7. You find it amusing that people who already served are here to defend their records? I appreciate that they are still patient enough to explain issues on this board! I think what they have said is helpful. I don’t think explaining how things work (which is what Pattye has asked for this blog to be — helpful exchanges) should be called defending their records.

    I really don’t get your purpose John, unless it is simply to annoy and incite. I don’t see any contribution that is likely to benefit this community.

  8. I have tried to be amused by you and stay patient — but in response to my posting that others who contribute, despite your rude snipes, have been helpful to me, you do your bashing thing again.

    The purpose of my post, John, was to thank others for their contributions. Why am I not surprised that you don’t get that?

    I am done posting any responses to you and I hope others will join me for now until you develop some filters for your outbursts.

  9. I wanted to comment on the EIT – when we did the public hearings for Act 1 we heard from more people than we ever heard from on any issue (and the board has not heard from anywhere near that many people since). The vast majority of them were strongly opposed to ANY form of income tax, before the Tax Study Commission had even rendered its findings – the hearings obviously occurred before the Tax Study Commission issued its final report. The same opposition was heard a couple years earlier during the previous version of tax reform, Act 72.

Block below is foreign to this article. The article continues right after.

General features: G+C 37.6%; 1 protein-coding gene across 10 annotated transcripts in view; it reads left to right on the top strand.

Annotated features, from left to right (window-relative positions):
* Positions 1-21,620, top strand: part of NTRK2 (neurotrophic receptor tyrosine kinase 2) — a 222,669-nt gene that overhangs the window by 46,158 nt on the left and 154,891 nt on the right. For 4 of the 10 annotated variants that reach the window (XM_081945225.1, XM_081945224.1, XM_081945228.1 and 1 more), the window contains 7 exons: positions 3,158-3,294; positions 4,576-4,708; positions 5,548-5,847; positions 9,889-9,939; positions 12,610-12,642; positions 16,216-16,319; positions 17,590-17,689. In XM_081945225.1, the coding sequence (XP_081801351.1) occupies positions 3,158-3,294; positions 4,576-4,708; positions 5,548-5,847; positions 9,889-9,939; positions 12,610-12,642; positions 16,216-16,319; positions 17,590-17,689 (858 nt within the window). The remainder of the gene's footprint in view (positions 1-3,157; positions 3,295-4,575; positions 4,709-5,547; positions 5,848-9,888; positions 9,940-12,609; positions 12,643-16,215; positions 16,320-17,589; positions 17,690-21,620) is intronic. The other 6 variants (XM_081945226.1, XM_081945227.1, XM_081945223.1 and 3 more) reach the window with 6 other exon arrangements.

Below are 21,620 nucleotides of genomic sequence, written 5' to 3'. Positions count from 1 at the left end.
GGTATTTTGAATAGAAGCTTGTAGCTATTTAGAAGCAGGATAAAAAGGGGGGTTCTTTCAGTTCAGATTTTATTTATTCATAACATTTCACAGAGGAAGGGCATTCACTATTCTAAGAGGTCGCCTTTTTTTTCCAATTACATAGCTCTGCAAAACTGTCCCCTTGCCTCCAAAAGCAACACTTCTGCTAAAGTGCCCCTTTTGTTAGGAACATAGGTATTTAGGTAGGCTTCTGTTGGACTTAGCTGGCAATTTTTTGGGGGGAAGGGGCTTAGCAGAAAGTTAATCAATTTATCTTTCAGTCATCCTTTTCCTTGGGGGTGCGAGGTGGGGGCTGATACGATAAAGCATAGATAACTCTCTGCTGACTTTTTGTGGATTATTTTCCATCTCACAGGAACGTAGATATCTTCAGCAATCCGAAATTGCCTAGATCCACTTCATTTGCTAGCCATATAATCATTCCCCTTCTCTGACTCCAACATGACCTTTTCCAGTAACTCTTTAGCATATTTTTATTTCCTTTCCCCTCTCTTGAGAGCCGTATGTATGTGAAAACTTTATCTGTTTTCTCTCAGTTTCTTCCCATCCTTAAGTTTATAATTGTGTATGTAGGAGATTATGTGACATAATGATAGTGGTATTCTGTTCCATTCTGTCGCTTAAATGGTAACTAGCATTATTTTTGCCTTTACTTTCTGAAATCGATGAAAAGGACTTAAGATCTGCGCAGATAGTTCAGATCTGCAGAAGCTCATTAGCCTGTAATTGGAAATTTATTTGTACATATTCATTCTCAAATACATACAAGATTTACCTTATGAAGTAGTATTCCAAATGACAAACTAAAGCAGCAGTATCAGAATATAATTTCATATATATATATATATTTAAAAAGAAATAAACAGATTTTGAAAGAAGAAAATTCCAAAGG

The property tax is regressive, and nobody likes it either, but I don’t think you can sell any form of income tax in this community based upon the reaction we got during Act 72 and Act 1.

    The Personal Income Tax ( PIT) was more fair (in the opinion of the Tax Study Commission) because the EIT hit hard-working families and excluded dividends on investments, which is deemed “unearned” income. There is TONS of unearned income in Easttown – an EIT would miss all of that, miss taxing the people who really could afford it most while taxing working families, many of whom can ill afford it.

    Your insinuation that the board cynically manipulated the Tax Study Commission to deliberately tank the vote by making the Commission go for an unpopular PIT is the kind of nasty, untrue, disrespectful personal attack that I object to. The accusation slanders the board and the Tax Study Commission members. That is not legitimate commentary and adds nothing to this process. Your accusation ignores the plain fact that the EIT was equally unpopular.